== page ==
Analyzing only the average of the autonomies, the most affordable are, in this order, Asturias, Galicia, La Rioja, Aragón and Castilla y León, while the greatest imbalances are found in the Balearic Islands, Andalusia, Ceuta, Melilla, Madrid, the Canary Islands and Catalonia.

The proposal to limit the rent so that it never exceeds 30% of the average income of each area would imply carrying out a much more specific and concrete limitation than that contained in the programmatic agreement signed at the end of 2019 by PSOE and United We Can. The document approved “to put a ceiling on abusive increases in rental prices in certain areas of the stressed market”, empowering the autonomous communities and municipalities to stop large increases and temporarily freeze prices to prevent them from exceeding a threshold for now undefined and they would have to establish their own regional and local administrations.

According to data from a recent report by the Workers’ Commissions, 59% of the population that resides in rent in Spain allocates a maximum of 30% of their income to pay rent, 22% dedicate between 30% and 50% and 19% allocate more than 50%. In other words, three million people, 41% of tenants, spend more than 30% of their income on rent, “an excessive effort that exceeds the reasonable maximum according to the criteria of solvency and ability to pay.”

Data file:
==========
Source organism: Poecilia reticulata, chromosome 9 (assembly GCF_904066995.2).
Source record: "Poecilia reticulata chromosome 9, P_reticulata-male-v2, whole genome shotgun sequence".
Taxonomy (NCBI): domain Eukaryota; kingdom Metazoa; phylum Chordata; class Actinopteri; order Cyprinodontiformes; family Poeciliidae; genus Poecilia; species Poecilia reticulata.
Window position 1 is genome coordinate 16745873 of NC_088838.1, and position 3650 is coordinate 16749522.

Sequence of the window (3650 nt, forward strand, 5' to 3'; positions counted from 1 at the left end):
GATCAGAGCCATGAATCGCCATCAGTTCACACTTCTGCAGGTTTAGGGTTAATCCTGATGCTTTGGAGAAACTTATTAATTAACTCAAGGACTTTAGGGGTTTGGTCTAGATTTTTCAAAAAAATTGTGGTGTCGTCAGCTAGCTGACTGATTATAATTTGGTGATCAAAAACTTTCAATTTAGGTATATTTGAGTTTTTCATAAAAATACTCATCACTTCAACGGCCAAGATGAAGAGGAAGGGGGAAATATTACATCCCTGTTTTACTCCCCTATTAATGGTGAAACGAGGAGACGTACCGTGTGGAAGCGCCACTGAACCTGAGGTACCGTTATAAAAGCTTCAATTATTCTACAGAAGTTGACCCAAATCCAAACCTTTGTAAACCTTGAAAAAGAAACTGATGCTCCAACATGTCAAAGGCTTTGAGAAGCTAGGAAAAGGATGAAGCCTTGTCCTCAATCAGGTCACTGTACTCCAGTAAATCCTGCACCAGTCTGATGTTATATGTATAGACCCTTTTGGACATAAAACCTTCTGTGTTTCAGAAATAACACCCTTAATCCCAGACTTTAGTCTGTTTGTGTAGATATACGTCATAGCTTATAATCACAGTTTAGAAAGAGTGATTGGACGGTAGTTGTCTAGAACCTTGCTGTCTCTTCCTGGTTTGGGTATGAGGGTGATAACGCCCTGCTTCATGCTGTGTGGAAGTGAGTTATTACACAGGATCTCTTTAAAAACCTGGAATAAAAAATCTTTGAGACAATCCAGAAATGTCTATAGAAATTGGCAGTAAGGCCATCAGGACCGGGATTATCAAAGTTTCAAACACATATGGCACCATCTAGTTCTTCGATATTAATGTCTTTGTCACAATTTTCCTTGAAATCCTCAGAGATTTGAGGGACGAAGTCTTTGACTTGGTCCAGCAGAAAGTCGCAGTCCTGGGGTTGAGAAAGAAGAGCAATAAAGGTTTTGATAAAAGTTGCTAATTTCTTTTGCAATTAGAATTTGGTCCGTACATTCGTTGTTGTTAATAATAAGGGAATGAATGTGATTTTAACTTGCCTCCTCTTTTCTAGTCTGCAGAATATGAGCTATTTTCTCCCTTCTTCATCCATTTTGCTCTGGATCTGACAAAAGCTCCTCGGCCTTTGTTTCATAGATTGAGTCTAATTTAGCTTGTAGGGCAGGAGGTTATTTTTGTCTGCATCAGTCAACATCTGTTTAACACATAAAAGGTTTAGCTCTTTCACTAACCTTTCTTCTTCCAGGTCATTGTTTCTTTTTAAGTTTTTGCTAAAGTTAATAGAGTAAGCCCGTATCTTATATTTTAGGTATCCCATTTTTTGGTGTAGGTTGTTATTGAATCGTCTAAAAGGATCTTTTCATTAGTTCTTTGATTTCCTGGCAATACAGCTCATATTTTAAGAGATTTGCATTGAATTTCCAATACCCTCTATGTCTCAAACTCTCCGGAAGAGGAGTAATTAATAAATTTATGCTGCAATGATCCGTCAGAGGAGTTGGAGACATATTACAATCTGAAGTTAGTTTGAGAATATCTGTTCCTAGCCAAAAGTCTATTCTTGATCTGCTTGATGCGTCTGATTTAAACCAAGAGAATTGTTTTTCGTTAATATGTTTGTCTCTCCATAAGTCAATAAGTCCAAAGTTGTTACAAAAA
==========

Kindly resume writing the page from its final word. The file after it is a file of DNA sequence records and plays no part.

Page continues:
On the other hand, those who are against limiting rents argue that these measures cause adverse effects on the market and substantially reduce the supply, since a large part of the owners with rental properties go to the sale before the prospect of see their yields reduced. Price regulation, they add, also expands the black market and reduces the quality of the residential park, since the landlord stops investing money in the improvement of their properties. These controls, they continue, reduce investor interest and reduce the income of small rental home owners (up to 10 properties), which are the majority in Spain.

Negotiations return

This week, after two meetings that ended last Tuesday and Wednesday without great progress Between the Secretary General of Housing of the Ministry of Transport, Mobility and Urban Agenda (Mitma), David Lucas, and the Secretary of State for Agenda 2030, Ione Belarra, negotiations will return to try to reach a consensus on the first draft of the future State Housing Law .

The points are still very far apart, since Unidos Podemos proposes formulas to limit prices, prohibit evictions to vulnerable families and force large holders to mobilize housing towards affordable rent, and the PSOE is more in favor of expanding the park’s offer affordable through other tools such as tax incentives.

Last week, the Mitma minister, José Luis Ábalos, defended that the norm “works to stop abusive increases, but not because of general interventionism.” “I have always defended housing as a right and this law wants to guarantee that social function” but “we must not ignore that it is also a market good”. However, the President of the Government, Pedro Sánchez, assured on Friday that the regulations will go ahead despite the initial shocks and differences.